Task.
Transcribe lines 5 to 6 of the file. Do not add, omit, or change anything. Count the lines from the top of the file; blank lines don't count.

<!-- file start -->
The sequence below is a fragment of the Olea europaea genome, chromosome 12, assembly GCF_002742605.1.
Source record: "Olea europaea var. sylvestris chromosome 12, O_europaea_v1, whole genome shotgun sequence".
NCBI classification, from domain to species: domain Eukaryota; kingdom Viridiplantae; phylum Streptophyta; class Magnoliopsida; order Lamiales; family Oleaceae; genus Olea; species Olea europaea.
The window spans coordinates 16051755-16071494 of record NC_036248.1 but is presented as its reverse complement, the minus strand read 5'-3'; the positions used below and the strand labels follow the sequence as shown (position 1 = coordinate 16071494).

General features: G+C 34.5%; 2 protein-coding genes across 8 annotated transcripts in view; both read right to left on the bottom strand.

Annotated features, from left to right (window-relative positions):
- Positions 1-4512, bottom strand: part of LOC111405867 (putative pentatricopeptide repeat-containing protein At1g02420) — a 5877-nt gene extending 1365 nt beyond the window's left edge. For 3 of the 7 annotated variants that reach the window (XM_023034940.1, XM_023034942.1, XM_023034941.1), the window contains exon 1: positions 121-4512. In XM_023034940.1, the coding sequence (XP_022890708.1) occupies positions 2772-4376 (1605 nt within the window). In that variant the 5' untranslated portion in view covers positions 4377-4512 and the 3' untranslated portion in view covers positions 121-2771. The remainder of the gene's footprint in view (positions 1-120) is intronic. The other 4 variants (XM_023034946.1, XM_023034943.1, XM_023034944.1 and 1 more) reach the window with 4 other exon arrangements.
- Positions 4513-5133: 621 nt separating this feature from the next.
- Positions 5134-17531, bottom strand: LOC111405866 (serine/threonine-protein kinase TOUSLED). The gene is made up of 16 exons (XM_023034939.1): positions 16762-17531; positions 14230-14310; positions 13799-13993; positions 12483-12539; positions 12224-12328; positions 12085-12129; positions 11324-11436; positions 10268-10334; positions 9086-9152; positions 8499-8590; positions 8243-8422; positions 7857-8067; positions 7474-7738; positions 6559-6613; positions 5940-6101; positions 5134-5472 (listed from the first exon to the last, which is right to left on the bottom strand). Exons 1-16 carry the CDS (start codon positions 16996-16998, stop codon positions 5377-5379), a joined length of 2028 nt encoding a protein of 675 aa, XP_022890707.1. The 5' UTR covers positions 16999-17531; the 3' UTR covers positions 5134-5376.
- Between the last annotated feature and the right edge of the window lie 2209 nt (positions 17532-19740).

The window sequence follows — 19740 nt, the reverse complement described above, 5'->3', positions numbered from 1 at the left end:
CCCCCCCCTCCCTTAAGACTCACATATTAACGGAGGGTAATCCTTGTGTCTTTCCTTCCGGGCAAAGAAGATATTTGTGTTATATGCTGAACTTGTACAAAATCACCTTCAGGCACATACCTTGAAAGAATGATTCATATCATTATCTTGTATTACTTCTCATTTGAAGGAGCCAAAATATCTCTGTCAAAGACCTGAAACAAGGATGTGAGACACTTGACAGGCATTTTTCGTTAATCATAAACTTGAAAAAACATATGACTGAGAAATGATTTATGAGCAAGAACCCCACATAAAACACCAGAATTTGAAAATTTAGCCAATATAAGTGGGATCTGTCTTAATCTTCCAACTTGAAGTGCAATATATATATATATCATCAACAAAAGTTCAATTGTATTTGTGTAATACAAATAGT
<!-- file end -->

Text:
General features: G+C 34.5%; 2 protein-coding genes across 8 annotated transcripts in view; both read right to left on the bottom strand.

Annotated features, from left to right (window-relative positions):